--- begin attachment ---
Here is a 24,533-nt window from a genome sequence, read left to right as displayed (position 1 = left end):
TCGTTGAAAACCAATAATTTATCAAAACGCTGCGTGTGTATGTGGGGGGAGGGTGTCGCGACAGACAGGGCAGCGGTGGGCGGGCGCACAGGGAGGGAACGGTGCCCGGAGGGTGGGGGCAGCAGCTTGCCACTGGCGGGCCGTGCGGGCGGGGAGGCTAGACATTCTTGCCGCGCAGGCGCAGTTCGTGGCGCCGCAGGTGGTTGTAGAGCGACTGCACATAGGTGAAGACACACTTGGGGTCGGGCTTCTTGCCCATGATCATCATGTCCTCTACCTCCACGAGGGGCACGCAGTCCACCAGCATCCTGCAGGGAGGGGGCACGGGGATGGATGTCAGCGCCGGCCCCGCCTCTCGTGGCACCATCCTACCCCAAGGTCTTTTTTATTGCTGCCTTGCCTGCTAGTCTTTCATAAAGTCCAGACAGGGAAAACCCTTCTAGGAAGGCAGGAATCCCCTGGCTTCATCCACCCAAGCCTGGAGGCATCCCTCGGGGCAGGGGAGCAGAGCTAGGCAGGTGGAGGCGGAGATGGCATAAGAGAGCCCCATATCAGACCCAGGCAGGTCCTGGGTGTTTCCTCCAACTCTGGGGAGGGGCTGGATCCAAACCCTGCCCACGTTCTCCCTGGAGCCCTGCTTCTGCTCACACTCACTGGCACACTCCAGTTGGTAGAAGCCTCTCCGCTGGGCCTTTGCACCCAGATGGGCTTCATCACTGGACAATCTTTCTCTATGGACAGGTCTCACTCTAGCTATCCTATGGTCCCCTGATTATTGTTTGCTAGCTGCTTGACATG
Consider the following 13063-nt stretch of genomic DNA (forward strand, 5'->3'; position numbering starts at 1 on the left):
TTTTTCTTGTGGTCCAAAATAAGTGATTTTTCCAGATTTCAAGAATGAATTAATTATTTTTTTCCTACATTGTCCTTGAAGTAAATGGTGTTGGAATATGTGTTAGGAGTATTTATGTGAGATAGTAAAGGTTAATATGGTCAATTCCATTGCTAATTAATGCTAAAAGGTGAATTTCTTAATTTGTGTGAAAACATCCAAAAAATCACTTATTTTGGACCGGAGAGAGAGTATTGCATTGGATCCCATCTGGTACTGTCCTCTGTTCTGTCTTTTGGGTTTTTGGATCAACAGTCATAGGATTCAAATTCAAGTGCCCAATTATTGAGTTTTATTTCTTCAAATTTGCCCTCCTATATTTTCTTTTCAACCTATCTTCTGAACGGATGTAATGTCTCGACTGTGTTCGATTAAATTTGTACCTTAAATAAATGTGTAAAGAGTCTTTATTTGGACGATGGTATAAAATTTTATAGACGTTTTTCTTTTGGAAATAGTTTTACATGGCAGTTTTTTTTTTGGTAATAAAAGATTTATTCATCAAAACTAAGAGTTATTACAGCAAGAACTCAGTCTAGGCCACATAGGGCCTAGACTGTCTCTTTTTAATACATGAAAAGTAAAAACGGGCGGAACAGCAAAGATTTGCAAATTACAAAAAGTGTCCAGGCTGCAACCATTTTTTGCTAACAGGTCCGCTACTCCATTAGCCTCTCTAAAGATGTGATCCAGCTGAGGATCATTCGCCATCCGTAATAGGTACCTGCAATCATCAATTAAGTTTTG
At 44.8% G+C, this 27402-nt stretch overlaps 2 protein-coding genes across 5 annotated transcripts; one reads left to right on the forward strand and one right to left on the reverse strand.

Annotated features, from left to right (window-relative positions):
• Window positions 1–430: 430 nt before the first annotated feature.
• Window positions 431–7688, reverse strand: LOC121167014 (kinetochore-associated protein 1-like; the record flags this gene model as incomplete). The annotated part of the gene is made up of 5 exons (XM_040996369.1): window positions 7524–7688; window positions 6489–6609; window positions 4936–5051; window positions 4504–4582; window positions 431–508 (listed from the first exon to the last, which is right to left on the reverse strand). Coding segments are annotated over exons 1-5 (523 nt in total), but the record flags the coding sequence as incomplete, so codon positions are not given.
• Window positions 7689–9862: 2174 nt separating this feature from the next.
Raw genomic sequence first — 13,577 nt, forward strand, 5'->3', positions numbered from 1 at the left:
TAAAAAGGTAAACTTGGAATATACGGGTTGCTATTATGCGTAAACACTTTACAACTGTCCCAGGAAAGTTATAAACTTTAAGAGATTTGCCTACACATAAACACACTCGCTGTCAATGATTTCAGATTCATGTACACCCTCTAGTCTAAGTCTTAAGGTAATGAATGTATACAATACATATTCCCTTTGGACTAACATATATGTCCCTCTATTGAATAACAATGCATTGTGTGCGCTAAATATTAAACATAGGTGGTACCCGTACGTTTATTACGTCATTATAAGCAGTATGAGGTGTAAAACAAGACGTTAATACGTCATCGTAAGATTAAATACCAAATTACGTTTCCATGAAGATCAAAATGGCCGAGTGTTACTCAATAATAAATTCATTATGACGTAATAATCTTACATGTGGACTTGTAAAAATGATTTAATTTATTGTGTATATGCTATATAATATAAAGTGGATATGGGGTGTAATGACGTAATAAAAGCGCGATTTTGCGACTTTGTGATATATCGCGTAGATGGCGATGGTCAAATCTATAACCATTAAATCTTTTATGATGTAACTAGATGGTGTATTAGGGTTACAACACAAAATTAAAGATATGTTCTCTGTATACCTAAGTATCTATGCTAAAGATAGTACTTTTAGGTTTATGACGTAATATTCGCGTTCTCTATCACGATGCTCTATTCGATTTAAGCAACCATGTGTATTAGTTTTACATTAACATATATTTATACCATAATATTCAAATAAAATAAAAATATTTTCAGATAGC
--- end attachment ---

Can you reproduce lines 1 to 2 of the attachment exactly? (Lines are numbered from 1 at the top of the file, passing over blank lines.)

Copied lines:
Here is a 24,533-nt window from a genome sequence, read left to right as displayed (position 1 = left end):
TCGTTGAAAACCAATAATTTATCAAAACGCTGCGTGTGTATGTGGGGGGAGGGTGTCGCGACAGACAGGGCAGCGGTGGGCGGGCGCACAGGGAGGGAACGGTGCCCGGAGGGTGGGGGCAGCAGCTTGCCACTGGCGGGCCGTGCGGGCGGGGAGGCTAGACATTCTTGCCGCGCAGGCGCAGTTCGTGGCGCCGCAGGTGGTTGTAGAGCGACTGCACATAGGTGAAGACACACTTGGGGTCGGGCTTCTTGCCCATGATCATCATGTCCTCTACCTCCACGAGGGGCACGCAGTCCACCAGCATCCTGCAGGGAGGGGGCACGGGGATGGATGTCAGCGCCGGCCCCGCCTCTCGTGGCACCATCCTACCCCAAGGTCTTTTTTATTGCTGCCTTGCCTGCTAGTCTTTCATAAAGTCCAGACAGGGAAAACCCTTCTAGGAAGGCAGGAATCCCCTGGCTTCATCCACCCAAGCCTGGAGGCATCCCTCGGGGCAGGGGAGCAGAGCTAGGCAGGTGGAGGCGGAGATGGCATAAGAGAGCCCCATATCAGACCCAGGCAGGTCCTGGGTGTTTCCTCCAACTCTGGGGAGGGGCTGGATCCAAACCCTGCCCACGTTCTCCCTGGAGCCCTGCTTCTGCTCACACTCACTGGCACACTCCAGTTGGTAGAAGCCTCTCCGCTGGGCCTTTGCACCCAGATGGGCTTCATCACTGGACAATCTTTCTCTATGGACAGGTCTCACTCTAGCTATCCTATGGTCCCCTGATTATTGTTTGCTAGCTGCTTGACATG